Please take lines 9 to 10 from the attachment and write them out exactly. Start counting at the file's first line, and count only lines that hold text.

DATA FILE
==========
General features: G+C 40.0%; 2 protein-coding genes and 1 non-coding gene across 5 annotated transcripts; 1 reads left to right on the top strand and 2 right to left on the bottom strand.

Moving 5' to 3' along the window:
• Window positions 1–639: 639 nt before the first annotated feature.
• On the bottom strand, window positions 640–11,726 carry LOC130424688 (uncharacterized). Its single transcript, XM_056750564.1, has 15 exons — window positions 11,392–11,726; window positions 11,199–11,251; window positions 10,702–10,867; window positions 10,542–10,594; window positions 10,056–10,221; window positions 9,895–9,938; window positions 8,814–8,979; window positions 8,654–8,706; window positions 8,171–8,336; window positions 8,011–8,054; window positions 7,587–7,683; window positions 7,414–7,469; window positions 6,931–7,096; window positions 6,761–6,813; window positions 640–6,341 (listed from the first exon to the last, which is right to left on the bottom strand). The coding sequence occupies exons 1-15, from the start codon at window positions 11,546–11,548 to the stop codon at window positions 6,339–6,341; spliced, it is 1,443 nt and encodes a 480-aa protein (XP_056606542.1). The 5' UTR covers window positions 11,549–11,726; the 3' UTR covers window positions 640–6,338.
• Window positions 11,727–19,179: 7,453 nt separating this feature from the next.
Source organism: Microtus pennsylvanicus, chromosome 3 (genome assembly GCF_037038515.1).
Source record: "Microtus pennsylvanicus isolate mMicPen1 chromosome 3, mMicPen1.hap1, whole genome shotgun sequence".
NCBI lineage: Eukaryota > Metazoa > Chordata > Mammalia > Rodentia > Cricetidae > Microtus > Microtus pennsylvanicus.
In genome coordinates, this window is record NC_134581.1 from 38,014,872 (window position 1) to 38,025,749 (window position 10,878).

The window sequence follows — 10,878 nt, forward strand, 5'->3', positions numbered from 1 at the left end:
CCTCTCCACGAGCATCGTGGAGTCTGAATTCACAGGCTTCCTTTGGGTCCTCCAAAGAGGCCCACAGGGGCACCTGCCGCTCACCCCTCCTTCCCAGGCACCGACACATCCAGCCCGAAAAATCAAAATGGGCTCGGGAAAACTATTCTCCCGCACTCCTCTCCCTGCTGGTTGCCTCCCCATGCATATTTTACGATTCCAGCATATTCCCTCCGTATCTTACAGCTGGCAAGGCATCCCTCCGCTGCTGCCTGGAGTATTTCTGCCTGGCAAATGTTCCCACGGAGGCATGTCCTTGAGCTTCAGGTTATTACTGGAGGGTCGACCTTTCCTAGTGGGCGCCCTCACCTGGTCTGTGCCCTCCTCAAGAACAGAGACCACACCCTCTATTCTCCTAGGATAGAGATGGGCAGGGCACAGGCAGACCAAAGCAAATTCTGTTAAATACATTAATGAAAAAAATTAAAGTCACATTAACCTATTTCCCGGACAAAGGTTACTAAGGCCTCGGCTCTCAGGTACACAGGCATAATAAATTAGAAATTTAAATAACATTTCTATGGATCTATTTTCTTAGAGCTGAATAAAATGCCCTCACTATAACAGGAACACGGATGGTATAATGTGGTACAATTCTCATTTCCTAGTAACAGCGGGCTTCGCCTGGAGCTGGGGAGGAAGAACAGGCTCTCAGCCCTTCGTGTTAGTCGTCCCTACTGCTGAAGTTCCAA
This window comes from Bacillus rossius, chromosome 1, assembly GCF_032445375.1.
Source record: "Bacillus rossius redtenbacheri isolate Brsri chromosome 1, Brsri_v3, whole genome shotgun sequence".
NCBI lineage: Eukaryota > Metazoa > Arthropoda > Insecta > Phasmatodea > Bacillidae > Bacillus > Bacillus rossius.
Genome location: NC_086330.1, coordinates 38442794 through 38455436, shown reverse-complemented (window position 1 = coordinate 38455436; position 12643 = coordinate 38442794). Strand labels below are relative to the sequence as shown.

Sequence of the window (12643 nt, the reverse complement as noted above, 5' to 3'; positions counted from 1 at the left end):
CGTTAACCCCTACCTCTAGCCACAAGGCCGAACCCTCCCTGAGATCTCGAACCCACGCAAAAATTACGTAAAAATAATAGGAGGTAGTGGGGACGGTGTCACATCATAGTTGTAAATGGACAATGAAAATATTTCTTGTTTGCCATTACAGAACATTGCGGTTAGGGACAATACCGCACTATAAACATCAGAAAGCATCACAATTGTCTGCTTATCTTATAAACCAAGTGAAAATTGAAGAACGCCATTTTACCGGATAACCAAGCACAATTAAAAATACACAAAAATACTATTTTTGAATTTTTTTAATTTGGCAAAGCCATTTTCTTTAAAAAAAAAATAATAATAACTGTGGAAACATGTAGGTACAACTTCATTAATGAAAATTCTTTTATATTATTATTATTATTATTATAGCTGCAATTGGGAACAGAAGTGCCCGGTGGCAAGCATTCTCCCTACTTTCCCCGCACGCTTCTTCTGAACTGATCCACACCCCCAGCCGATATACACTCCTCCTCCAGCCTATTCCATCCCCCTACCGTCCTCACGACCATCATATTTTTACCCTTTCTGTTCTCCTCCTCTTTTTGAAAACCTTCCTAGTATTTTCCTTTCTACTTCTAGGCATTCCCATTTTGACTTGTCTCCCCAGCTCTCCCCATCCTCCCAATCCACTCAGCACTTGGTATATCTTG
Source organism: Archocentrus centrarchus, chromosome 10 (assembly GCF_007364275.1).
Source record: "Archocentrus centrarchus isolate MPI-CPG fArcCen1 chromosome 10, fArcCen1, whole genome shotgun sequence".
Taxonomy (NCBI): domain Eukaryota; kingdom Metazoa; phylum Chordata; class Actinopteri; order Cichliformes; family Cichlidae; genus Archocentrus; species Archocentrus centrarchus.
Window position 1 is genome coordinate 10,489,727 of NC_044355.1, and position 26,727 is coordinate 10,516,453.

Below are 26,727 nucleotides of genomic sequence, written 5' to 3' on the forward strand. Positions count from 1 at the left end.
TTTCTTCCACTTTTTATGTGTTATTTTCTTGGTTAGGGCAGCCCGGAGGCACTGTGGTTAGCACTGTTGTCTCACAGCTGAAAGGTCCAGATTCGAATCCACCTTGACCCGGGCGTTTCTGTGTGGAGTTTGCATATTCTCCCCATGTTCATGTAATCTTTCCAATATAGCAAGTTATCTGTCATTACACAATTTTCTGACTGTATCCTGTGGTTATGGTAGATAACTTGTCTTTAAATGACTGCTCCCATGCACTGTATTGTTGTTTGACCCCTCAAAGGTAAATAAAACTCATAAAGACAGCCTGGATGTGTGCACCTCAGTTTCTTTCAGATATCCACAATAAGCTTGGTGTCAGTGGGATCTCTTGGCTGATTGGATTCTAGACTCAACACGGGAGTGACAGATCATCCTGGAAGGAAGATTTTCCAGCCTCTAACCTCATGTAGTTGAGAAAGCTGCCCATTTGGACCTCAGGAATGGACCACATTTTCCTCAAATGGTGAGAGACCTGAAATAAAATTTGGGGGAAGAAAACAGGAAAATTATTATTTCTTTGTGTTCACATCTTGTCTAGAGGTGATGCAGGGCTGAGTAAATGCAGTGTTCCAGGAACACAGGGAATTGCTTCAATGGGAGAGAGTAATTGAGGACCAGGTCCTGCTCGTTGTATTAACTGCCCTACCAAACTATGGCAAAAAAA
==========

In genome coordinates, this window is record NC_134581.1 from 38,014,872 (window position 1) to 38,025,749 (window position 10,878).

The window sequence follows — 10,878 nt, forward strand, 5'->3', positions numbered from 1 at the left end: